Sunday, 26 October 2014
Yesterday I did something I haven't done very often in my life, and which I find exciting yet just a tiny bit daunting...
I could just leave it there and let you guess, but I won't! Here is what I did - I met up with an online friend. This time it was.... Carol Hedges! For anyone who doesn't know her, Carol is a fellow writer I first met on Twitter a couple of years ago
The meet was Carol's suggestion; she lives in Hertfordshire and me in Tyne and Wear, so it would have been unlikely ever to happen had Carol's husband not wanted to see Watford (not Arsenal...!) playing Middlesborough (I always think Carol's BH - beloved husband - is called Bernard, though he's actually not at all - you know how you get these things in your head? No? Oh, okay, it's just me, then....).
Because of traffic problems, Carol was an hour late, which meant that I'd spent the time wandering around the Toon (Newcastle); the inclement weather turned my smooth and glamorous hair into an explosion in a mattress factory, about which I only complained ten times during the afternoon. We met in a restaurant....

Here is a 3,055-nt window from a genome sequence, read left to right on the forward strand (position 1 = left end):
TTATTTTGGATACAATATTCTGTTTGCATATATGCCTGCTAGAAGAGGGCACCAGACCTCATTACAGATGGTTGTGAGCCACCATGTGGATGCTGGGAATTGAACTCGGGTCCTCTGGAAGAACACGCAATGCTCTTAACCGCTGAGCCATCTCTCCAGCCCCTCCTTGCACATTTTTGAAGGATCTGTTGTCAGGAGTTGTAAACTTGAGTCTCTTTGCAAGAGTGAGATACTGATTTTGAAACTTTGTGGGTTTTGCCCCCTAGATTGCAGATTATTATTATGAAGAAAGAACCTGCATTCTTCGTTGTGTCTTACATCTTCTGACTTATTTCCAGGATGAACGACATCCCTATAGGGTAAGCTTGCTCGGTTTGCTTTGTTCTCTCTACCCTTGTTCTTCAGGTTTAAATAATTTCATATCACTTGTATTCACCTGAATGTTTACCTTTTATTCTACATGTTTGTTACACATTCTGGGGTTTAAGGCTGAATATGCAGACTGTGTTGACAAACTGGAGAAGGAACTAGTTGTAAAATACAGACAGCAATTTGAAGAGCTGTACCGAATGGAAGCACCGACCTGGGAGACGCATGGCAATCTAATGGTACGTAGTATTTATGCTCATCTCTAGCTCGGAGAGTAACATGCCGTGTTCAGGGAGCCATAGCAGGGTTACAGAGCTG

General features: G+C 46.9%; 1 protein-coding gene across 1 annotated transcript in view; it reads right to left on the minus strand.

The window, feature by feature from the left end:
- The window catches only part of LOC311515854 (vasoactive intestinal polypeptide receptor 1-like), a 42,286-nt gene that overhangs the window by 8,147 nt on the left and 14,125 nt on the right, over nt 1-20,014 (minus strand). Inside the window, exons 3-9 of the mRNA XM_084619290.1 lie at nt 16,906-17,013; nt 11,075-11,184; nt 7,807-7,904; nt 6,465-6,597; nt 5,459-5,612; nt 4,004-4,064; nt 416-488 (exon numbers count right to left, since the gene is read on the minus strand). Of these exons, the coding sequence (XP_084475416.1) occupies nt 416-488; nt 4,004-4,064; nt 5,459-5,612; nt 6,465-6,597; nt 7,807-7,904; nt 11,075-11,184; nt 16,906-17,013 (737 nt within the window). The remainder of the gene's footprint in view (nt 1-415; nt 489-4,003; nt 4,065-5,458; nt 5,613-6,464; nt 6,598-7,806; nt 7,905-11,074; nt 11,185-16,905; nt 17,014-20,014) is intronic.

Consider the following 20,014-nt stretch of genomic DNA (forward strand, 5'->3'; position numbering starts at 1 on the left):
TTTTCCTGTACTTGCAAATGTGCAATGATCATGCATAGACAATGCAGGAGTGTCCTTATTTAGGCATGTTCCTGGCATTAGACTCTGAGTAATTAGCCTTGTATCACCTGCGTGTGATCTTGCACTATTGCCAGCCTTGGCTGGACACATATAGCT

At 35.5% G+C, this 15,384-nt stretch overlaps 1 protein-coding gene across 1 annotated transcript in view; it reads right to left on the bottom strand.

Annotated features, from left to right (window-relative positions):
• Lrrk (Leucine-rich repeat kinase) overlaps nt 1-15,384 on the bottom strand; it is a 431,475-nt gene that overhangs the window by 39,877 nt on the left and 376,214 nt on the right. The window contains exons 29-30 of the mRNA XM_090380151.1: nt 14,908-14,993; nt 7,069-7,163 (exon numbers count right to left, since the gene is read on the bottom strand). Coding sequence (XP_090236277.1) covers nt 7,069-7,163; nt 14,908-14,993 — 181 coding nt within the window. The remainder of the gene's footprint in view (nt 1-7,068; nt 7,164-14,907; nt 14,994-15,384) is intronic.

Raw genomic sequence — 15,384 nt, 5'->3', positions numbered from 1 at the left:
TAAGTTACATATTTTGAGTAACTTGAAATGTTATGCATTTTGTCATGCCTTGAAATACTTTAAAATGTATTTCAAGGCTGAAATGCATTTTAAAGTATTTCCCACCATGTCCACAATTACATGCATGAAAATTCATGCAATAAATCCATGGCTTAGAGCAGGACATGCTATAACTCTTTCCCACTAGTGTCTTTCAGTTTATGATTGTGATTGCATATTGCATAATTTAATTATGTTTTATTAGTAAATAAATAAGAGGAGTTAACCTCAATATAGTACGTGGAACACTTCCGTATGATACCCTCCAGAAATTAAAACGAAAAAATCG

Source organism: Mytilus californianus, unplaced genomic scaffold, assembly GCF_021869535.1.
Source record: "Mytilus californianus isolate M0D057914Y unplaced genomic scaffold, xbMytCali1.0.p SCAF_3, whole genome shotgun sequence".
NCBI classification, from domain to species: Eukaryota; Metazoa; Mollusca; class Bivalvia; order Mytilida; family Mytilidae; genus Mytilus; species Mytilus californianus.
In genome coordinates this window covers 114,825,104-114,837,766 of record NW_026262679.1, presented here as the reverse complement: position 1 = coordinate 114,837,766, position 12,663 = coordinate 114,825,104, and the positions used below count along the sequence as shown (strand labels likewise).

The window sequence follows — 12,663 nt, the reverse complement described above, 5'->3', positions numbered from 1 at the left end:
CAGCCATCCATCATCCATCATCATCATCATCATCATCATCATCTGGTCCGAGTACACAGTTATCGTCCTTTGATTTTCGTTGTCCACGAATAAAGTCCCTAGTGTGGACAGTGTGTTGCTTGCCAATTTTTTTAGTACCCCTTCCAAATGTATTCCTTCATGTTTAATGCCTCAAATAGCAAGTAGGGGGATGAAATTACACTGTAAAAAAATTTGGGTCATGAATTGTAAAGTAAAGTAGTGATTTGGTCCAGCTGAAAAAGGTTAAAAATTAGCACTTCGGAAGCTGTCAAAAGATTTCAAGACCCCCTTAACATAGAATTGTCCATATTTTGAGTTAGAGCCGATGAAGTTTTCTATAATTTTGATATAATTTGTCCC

.... where I was delighted to discover that, like me, Carol isn't a 'foodie', will eat what is put in front of her and is more interested in vino and chatting than gastric delights. We both had a starter consisting of smoked salmon, rocket and capers, loads of wine (I admit to having the lion's share, which is fair enough as I am a Leo) (good excuse, huh?), and that was all! Anyway, we were talking at such a rate that a larger meal wouldn't have stood a chance.